aestivum and Zea mays (1,2). These plants were cultivated in the same baseline soil collected from the field in four pots for each species of plants for a total of 12 pots. After growing for 29 days in the normal atmospheric conditions, these plants were then transferred to grow in a chamber with a 13carbon (IV) oxide atmosphere. Identical pots from each plant species were collected after three days of growth in a 13carbon (IV) oxide chamber to generate baseline rhizosphere samples. The other remaining identical pots for each plant species were collected after 8 days of growth in a 13carbon (IV) atmosphere to generate time point 2 rhizosphere samples (Li et al. 2). The 12 rhizosphere soil samples as well as the two baseline soil samples as the controls were then analyzed using meta-proteomics and meta-genomics (Li et al. 2). Li and colleagues found that the average percentage of the 13C atom of the 13C-labeled proteins was greater in time point 2 rhizosphere samples than from on baseline samples using Mann-Whitney U test (p value = 0.00262) (Li et al., 2,3). Most of the identified 13C-labelled proteins in Li et al. (3) study, were predominantly house-keeping proteins, such as glycolysis enzymes, ribosomal proteins, and chaperones.
The predominant series of scaffolds in the metagenome assembly across the 14-soil samples were utilized to bin scaffolds into the metagenome-assembled genomes. The untargeted binning yielded 41-medium-quality bacterial metagenome-assembled genomes and one medium-quality archaeal-metagenome-assembled genomes (Li et al., 3). All these metagenome-assembled genomes comprised of less than 10% genome contamination and more than 70% genome completeness. Thirty-two (32) of the 41 identified bacterial metagenome-assembled genomes were found to have belonged to Bacteroidetes, Proteobacteria, and Actinobacteria (Li t al. 3). Metagenome-assembled genomes derived from rhizosphere microorganisms, which yielded the 13C-labelled proteins were recovered through application of a targeted binning approach (Li et al. 4). Fourteen (14) out of 28 identified 13C-labelled proteins, 14 were binned into four metagenome-assembled genomes, which comprised of the medium-quality metagenome-assembled genome-45 (MAG45) with 54% genome completeness and three low-quality MAGs, which were MAG46, MAG44, and MAGG43 with genome completeness between 42% and 21%. The percentage of 13C-labelled atoms ranged from 15-46%. MAG43 belonged to unclassified taxon associated to the Chloroflexi-related group, MAG46 to Archrobacter genus, MAG44 to Pseudomonas genus, and MAG45 to oxalobacteraceae family (Li et al. 4).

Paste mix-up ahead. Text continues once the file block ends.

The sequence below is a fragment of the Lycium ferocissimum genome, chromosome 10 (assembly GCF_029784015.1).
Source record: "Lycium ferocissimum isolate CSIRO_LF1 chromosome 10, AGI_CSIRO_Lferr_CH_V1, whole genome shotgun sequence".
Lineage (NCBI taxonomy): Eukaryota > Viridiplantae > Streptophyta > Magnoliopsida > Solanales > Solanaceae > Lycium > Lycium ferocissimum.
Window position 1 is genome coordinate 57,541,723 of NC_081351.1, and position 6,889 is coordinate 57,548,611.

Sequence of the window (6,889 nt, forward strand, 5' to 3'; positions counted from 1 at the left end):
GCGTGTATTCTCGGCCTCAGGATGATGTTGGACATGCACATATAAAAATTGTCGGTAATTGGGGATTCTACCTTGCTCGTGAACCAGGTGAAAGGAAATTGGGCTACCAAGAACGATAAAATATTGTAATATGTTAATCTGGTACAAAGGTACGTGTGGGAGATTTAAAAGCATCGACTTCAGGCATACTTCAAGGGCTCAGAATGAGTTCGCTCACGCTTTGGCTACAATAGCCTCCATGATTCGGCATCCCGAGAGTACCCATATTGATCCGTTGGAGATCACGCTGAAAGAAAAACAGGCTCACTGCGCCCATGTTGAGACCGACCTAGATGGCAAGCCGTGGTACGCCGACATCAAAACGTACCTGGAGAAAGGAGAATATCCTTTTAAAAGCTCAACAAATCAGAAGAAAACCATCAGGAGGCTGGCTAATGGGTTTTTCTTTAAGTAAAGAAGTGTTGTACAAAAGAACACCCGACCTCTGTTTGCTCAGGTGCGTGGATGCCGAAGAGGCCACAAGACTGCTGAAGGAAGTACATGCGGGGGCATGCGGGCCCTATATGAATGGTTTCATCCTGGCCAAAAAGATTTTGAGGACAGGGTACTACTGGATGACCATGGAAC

In conclusion, rhizosphere microorganisms have the capability of controlling the plant physiology through secretion of phytohormones, such as auxin and cytokinin (Li et al. 4). Li and colleagues hypothesized that methanol can act as an important source of carbon for soil microorganism through the XoxF-based methylotrophic pathways (6). The authors identified four soil-based microorganisms (MAG45, MAG46, MAG44, and MAGG43) that could synthesize 13C-labeled proteins in the plant rhizosphere for plants growing under 13Carbon (IV) oxide atmosphere. The 13C-labelled microbial proteins demonstrated transfer of photosynthetically-fixed 13C from 13Carbon (IV) oxide in plant hosts and then transferred to rhizosphere microorganisms (Li et al. 7).
Chu, Frances, and Mary E, Lidstrom. “XoxF Acts as the Predominant Methanol Dehydrogenase in the Type I Methanotroph Methylomicrobium buryatense”. Journal of Bacteriology, 198.8(2016); 1317-1325. Doi:10.1128/JB.00959-15.
Li, ZhaoZhou Li1, Qiuming Yao, Xuan Guo, Alexander Crits-Christoph, Melanie A. Mayes, William Judson Hervey IV, Sarah L. Lebeis, Jillian F. Banfield, Gregory B. Hurst, Robert L. Hettich, and Chongle Pan. “Genome-Resolved Proteomic Stable Isotope Probing of Soil Microbial Communities Using 13CO2 and 13C-Methanol.” Front. Microbiol. 10.2706(2019); 1-14. Doi: 10.3389/fmicb.2019.02706